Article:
Hey, Texas. What’s going on? Yeah, the Super Bowl is happening on Sunday. Did you catch the Sleepy Hollow finale a couple weeks back? Got opinions on the Oscar nominations? Heard the latest on seventies rock star Ted Nugent? We’ve entered what could be called a “slow news week,” which leaves people in our industry trying desperately to find something to write about. So what the heck? Let’s talk about Bigfoot.

Bigfoot, as you may have heard during this slow news week, has apparently been hunted and slain by 36-year-old hunter Rick Dyer. Dyer claims that he nabbed the mythical beast in San Antonio, after luring it into a trap he laid with ribs, rubbed with a special, cryptofauna-attracting ingredient that he has not disclosed to the public. He then claims to have shot Bigfoot with a 30-06 rifle, and is now traveling the country with the creature’s corpse in tow. As MySA.com reports, Dyer is determined to prove the existence of the monster

“I know it sounds crazy, but it’s true,” said Dyer, who is coming back to the Alamo City and Houston in February to showcase his catch.

He tows the corpse behind a 40-foot coach in a trailer across the country to show folks just how real Bigfoot is.

“A lot of times they don’t believe it,” he said. “You can show someone something that is real, but they won’t, or can’t, believe it because they think it doesn’t exist.”

Dyer killed the mysterious creature in a wooded area near Texas 151 and Loop 1604, he said Sept. 6, 2012.

Perhaps the most interesting thing about this whole tour is that we still apparently live in a world in which a person can claim to have killed a creature that just about everyone agrees does not exist; can propose to only present his findings to people who come to look at in in person even in this digitally-connected age in which a legit photo of a dead Bigfoot would blow up on Gawker almost immediately; and can become a sizable news story anyway. This is some Great Depression-era entertainment that a country normally distracted by PlayStation 4’s and the seven zillion movies currently streaming on Netflix is still somehow interested in. One might expect that Dyer will be accompanied by the fellas in Mumford and Sons, strumming banjos, and wearing their hobo-chic fashions.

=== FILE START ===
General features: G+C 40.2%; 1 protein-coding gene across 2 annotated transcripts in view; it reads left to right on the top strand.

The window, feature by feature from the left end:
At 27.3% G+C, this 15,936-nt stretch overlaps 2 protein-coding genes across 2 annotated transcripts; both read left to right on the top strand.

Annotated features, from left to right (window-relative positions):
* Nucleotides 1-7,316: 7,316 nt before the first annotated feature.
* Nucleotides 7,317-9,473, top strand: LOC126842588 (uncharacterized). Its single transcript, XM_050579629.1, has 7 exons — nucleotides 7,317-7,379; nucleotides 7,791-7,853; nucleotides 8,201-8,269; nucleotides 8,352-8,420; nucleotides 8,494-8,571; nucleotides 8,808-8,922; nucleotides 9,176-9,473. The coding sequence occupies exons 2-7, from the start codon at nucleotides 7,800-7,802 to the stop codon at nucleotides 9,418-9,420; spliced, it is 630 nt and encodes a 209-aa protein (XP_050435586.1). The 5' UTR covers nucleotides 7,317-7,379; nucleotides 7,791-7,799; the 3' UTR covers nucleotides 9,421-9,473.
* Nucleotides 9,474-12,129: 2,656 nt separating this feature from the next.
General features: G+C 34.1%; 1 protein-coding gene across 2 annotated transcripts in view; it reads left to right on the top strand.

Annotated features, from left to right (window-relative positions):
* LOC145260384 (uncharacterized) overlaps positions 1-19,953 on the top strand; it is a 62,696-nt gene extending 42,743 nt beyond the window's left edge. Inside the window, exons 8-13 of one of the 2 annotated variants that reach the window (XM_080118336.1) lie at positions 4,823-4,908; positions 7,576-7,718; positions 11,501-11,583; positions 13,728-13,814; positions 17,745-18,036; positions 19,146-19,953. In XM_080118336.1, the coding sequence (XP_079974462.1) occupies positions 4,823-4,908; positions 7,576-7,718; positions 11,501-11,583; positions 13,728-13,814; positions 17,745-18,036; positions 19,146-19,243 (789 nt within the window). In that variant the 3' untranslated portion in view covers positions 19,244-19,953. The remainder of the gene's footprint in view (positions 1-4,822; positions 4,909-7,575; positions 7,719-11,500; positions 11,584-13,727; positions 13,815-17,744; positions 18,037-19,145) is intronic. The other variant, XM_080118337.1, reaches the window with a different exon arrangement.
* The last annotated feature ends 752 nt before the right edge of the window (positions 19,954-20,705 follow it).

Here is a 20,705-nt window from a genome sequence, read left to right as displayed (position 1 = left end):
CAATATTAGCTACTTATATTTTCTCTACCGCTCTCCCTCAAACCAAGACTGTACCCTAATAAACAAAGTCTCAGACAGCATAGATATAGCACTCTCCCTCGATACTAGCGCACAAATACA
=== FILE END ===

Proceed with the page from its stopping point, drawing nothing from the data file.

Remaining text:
Alas, that’s not the case—Mumford, anyway, will not be present when Dyer presents his findings that we are confident in saying with 99.99999 percent certainty is actually just a rubber ape costume or something similar. Because, it’s especially worth noting (as Kolten Parker, writing at MySA, does) that this isn’t the first time Dyer has claimed to have killed Bigfoot, and the last time he did, it really was just a rubber ape costume

Only days after Georgia residents Matt Whitton and Rick Dyer told reporters at a press conference on Friday that they had a dead Bigfoot body, their evidence has been exposed as a rubber ape costume.

The deception was made public by the very company Whitton and Dyer teamed up with to announce their supposed find.

In a statement posted on the Web site of Searching for Bigfoot Inc., “Sasquatch Detective” Steve Kulls said he realized the Bigfoot “corpse” was a fake when the frozen body began to thaw—after the press conference had already taken place.

Of course, the fact that A) Bigfoot isn’t real, B) Dyer is a known fabulist who has already played this particular card already, and C) we live in an era in which everything is constantly documented and distributed throughout the world as never before so if there were a Bigfoot out there, we wouldn’t have to drive to wherever Dyer is unveiling his ape suit, still means that, on a week like this one, the opinions of all the experts and speculators are still worth reporting.

Further proof? The Houston Chronicle not only made mention of Dyer’s stunt, they reached out to several sources to find out if killing a creature that does not exist is both legal and ethical. First, they checked in with Texas game warden Larry Young, who told them that, while the state officially does not acknowledge the existence of the non-existent creature, “If you wanted to shoot and kill a Bigfoot in the state of Texas, you would just need a hunting license.” Then, to see what ethical concerns might exist, the paper’s Craig Hlavaty also reached out to a spokeswoman from PETA, who made what is actually a pretty reasonable point:

“The bottom line is, when someone sees a rare, exotic animal their first instinct shouldn’t be to shoot and kill it,” said PETA spokesperson Lindsay Rajt. “Just because you see something pretty, that doesn’t mean it should be mounted on your wall.”

All of this probably made for a fun few phone calls for the reporters, the Texas Parks and Wildlife officials, and even the seemingly-humorless folks at PETA, and if you’re as bored as folks in the media business are this week, go ahead and check out Dyer’s “kill,” then see if anything’s happening next week.